As we all know, the past 12 months have seen many apparel retailers go bust, leaving a trail of financial destruction in their wake. Often, their creditors are owed millions, and by far the most significant creditors in most cases reside in the ready-made garment sector.
This is a serious global issue which we, as suppliers, need to address as a matter of urgency.
My question is, are suppliers learning from the mistakes of the past? The reason I ask is that, in many cases, retailers which have gone bust were in fact an accident waiting to happen. In some cases, this is the second or even third time this has happened. With this in mind, witnessing suppliers queueing up to do business with the newly created company can often feel like a slow-motion car crash. Likewise, watching suppliers gladly leaving themselves open to debt worth hundreds of thousands of dollars owed by struggling retailers, can feel like an accident waiting to happen.
The underlying issue I am driving at here is one of due diligence. Are we as suppliers doing enough research on our potential customers? Could some of the situations we have seen of late, when suppliers have been left out of pocket to the tune of hundreds of thousands of dollars, have been avoided with better due diligence?
I think certainly, in some instances, this is the case. What do I mean by due diligence? I mean knowing your customer and understanding their financial situation. To put this in simple terms, you would not lend money to a friend if you knew that friend had serious financial problems, which meant he or she was unlikely to ever be able to pay you back. And yet as suppliers, we regularly extend credit to customers that many in the industry know to be lame ducks. It's a strange, unfathomable state of affairs.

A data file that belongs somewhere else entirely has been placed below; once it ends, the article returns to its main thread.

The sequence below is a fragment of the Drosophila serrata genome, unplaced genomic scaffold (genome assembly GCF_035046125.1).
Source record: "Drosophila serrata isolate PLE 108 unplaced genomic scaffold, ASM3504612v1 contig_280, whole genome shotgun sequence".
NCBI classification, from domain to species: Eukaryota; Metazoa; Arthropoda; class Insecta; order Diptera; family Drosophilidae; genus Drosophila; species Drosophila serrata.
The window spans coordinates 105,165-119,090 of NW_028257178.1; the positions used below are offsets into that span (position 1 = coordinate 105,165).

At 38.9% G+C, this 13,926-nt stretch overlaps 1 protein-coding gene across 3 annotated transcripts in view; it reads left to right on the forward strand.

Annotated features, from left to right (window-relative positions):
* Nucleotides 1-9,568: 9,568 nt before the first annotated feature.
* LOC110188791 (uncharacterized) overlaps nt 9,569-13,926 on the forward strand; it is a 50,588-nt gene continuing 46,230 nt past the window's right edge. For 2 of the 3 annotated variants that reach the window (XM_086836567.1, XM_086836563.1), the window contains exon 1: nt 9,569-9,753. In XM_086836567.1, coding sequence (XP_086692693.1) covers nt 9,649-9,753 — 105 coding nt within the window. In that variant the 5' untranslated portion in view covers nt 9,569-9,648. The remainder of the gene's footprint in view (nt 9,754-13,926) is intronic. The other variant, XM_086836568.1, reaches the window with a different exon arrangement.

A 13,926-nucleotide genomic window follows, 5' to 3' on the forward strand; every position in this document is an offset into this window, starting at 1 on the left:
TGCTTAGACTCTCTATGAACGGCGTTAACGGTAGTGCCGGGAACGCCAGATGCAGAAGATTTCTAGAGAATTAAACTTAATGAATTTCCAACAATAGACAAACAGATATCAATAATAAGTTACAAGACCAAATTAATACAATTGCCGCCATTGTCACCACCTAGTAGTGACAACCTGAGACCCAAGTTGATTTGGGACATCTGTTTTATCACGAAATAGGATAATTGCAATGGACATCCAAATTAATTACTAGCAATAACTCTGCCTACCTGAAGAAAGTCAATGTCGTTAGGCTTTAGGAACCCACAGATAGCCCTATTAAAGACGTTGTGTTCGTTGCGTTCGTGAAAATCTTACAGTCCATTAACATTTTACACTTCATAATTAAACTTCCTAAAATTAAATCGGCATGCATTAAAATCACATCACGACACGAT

Due diligence comes in many shapes and forms. There are degrees of due diligence and an element of common sense is required when deciding who to do business with. If you were about to acquire a business, for example, you would want a full top to bottom financial/accounting appraisal of the company and would likely bring in a third party to carry this out.
When choosing who to do business with, the due diligence process is less onerous, but can certainly make a difference.
Step one, I would suggest, is to develop a broad picture of the company you are looking to work with—especially how big the company is, and what is its market cap (if this is publicly listed).
Larger companies, as a rule, tend to have more stable revenue streams and less volatility. The smaller one goes, the more fluctuations one is likely to see in terms of revenues and earnings.
Relating to this is the broad issue of financials. Look at metrics such as revenues, profits and margin trends. Look at net income trends for the past two years and you should gain a general picture of the direction things are going in. Major downward fluctuations are a serious red flag.